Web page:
Chip giant Intel has confirmed that its next-generation microprocessors, code-named Ivy Bridge, will arrive around two months later than initially planned.
Delays have been rumoured for some time, amid speculation that the economic crisis has led to a slump in notebook sales, with several of Intel's top-tier notebook vendors unable to get rid of their Sandy Bridge notebook inventories.
However, speaking to The Financial Times, the company's executive vice-president Sean Maloney said that the delay was not caused by a lack of demand, but because of the new manufacturing process needed to make the smaller chips.
Originally scheduled for an April launch, mass shipments of Ivy Bridge – the processor set to succeed Intel's Sandy Bridge microarchitecture, currently used in Core i3, i5 and i7 chips – will begin eight to ten weeks later than initially planned, according to Maloney. Intel said that the company was on target to start shipping Ivy Bridge “in the second quarter”.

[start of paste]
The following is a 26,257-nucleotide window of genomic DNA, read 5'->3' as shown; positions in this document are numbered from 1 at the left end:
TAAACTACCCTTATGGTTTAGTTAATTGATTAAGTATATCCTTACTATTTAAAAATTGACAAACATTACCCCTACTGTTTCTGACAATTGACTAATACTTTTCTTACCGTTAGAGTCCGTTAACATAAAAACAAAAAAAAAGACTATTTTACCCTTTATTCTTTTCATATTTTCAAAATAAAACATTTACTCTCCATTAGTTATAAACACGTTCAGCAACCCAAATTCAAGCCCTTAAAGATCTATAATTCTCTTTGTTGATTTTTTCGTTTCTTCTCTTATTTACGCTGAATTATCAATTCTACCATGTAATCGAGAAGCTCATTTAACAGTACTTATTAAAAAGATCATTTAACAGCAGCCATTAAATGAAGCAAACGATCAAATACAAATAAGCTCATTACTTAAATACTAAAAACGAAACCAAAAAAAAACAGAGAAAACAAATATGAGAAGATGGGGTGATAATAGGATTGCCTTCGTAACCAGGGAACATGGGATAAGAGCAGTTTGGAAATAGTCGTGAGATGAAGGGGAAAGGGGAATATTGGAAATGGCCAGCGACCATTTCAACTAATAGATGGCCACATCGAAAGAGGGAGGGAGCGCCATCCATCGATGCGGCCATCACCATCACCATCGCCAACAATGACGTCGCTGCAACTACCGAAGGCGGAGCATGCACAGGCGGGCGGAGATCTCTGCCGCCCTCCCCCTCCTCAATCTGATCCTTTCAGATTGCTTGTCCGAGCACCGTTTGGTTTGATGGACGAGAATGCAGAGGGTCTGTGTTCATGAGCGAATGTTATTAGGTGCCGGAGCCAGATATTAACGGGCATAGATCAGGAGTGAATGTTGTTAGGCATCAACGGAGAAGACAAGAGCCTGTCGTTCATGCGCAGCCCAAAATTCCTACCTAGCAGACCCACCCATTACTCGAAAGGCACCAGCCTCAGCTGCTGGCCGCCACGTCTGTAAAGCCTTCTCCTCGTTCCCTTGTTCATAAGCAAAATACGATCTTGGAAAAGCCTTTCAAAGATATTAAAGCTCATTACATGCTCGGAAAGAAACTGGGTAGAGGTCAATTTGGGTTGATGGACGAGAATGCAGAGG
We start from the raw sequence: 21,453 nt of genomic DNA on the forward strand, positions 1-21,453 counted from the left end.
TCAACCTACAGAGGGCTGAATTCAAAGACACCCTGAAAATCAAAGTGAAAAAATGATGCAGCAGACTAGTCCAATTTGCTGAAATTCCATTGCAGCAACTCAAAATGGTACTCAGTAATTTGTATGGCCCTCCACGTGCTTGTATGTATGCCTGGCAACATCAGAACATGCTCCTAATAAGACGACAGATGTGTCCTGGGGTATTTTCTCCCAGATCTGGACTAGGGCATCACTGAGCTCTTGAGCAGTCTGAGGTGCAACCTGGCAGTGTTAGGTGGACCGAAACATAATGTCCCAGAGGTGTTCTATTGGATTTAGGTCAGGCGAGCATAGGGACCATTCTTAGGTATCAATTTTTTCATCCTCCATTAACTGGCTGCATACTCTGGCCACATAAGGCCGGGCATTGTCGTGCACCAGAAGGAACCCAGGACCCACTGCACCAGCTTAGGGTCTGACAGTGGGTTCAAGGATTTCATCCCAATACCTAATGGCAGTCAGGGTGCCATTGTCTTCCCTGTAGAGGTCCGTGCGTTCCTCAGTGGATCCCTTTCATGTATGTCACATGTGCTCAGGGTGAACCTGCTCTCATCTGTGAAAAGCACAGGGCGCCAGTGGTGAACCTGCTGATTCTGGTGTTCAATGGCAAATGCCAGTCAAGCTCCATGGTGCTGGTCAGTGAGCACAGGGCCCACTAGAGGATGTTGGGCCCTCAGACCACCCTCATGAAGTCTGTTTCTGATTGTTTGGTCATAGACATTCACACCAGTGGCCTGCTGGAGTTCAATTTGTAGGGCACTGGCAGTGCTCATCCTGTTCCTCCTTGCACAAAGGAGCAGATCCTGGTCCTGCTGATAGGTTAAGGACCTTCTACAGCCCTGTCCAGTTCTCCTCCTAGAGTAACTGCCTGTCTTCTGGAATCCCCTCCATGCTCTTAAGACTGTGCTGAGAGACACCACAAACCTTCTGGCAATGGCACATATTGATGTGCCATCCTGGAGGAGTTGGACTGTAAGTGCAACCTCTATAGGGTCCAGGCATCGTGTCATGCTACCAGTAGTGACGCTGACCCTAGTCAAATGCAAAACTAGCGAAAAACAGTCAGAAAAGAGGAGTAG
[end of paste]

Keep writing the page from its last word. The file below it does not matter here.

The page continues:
The most notable difference between the Ivy Bridge and Sandy Bridge processors is that Intel is building the next generation CPUs using 22nm architecture – a nearly 30 percent drop in size from the existing 32nm chips. Ivy Bridge CPUs will consume less power and make more room for the integrated graphics chip, allowing Intel to boost the graphics processing capabilities bt up to 60 percent. They will also support Microsoft DirectX 11.
The news comes as mobile operator Orange launches the first Intel-based smartphone, called Santa Clara, at Mobile World Congress in Barcelona. Today, ARM-based processors dominate among smartphones and tablets, but Intel is putting a lot of resources on getting a slice of this growing market. The Santa Clara has an Intel Atom Z2460 processor at 1.6 GHz and runs Android OS.
“It's always good to have competition, because it gives consumers more choice. It also allows technology to improve faster, and at the end of the day when you have competition it also has an impact on pricing,” said Yves Maitre, vice president for Devices at Orange Group.